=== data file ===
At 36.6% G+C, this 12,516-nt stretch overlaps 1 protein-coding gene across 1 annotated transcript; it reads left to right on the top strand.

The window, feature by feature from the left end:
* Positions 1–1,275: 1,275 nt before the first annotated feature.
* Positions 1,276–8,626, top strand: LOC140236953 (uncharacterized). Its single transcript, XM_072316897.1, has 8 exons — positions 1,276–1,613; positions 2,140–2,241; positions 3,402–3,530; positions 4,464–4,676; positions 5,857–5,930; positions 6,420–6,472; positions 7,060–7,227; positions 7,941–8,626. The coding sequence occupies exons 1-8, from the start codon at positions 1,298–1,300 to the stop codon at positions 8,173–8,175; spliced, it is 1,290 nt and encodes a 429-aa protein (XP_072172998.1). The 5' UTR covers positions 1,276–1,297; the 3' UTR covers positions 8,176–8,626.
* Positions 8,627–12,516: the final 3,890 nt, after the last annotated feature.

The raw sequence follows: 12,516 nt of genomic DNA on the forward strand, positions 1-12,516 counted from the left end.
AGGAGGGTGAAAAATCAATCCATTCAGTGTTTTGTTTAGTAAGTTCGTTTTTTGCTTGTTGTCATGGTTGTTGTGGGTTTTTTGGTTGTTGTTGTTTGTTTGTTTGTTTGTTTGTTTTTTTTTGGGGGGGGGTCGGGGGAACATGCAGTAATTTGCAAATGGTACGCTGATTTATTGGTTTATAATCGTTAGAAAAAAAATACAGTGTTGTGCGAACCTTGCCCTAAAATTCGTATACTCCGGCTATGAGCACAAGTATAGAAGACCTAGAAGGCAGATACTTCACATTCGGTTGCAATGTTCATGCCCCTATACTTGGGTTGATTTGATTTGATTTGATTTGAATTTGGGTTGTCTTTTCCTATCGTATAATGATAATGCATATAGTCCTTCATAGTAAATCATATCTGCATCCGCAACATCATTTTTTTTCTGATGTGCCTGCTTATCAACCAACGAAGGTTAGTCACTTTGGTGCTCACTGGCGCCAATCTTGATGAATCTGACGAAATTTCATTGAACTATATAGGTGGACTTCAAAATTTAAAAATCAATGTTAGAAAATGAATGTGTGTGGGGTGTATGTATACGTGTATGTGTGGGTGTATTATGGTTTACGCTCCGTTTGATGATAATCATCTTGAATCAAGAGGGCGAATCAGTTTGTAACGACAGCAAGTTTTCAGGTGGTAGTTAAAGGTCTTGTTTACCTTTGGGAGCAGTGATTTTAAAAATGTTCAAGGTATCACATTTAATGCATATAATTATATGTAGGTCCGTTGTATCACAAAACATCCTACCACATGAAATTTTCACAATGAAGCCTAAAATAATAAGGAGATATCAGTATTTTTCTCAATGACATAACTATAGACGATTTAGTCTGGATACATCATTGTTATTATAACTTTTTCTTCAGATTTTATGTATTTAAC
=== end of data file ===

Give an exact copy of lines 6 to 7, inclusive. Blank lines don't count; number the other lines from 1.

The raw sequence follows: 12,516 nt of genomic DNA on the forward strand, positions 1-12,516 counted from the left end.
AGGAGGGTGAAAAATCAATCCATTCAGTGTTTTGTTTAGTAAGTTCGTTTTTTGCTTGTTGTCATGGTTGTTGTGGGTTTTTTGGTTGTTGTTGTTTGTTTGTTTGTTTGTTTGTTTTTTTTTGGGGGGGGGTCGGGGGAACATGCAGTAATTTGCAAATGGTACGCTGATTTATTGGTTTATAATCGTTAGAAAAAAAATACAGTGTTGTGCGAACCTTGCCCTAAAATTCGTATACTCCGGCTATGAGCACAAGTATAGAAGACCTAGAAGGCAGATACTTCACATTCGGTTGCAATGTTCATGCCCCTATACTTGGGTTGATTTGATTTGATTTGATTTGAATTTGGGTTGTCTTTTCCTATCGTATAATGATAATGCATATAGTCCTTCATAGTAAATCATATCTGCATCCGCAACATCATTTTTTTTCTGATGTGCCTGCTTATCAACCAACGAAGGTTAGTCACTTTGGTGCTCACTGGCGCCAATCTTGATGAATCTGACGAAATTTCATTGAACTATATAGGTGGACTTCAAAATTTAAAAATCAATGTTAGAAAATGAATGTGTGTGGGGTGTATGTATACGTGTATGTGTGGGTGTATTATGGTTTACGCTCCGTTTGATGATAATCATCTTGAATCAAGAGGGCGAATCAGTTTGTAACGACAGCAAGTTTTCAGGTGGTAGTTAAAGGTCTTGTTTACCTTTGGGAGCAGTGATTTTAAAAATGTTCAAGGTATCACATTTAATGCATATAATTATATGTAGGTCCGTTGTATCACAAAACATCCTACCACATGAAATTTTCACAATGAAGCCTAAAATAATAAGGAGATATCAGTATTTTTCTCAATGACATAACTATAGACGATTTAGTCTGGATACATCATTGTTATTATAACTTTTTCTTCAGATTTTATGTATTTAAC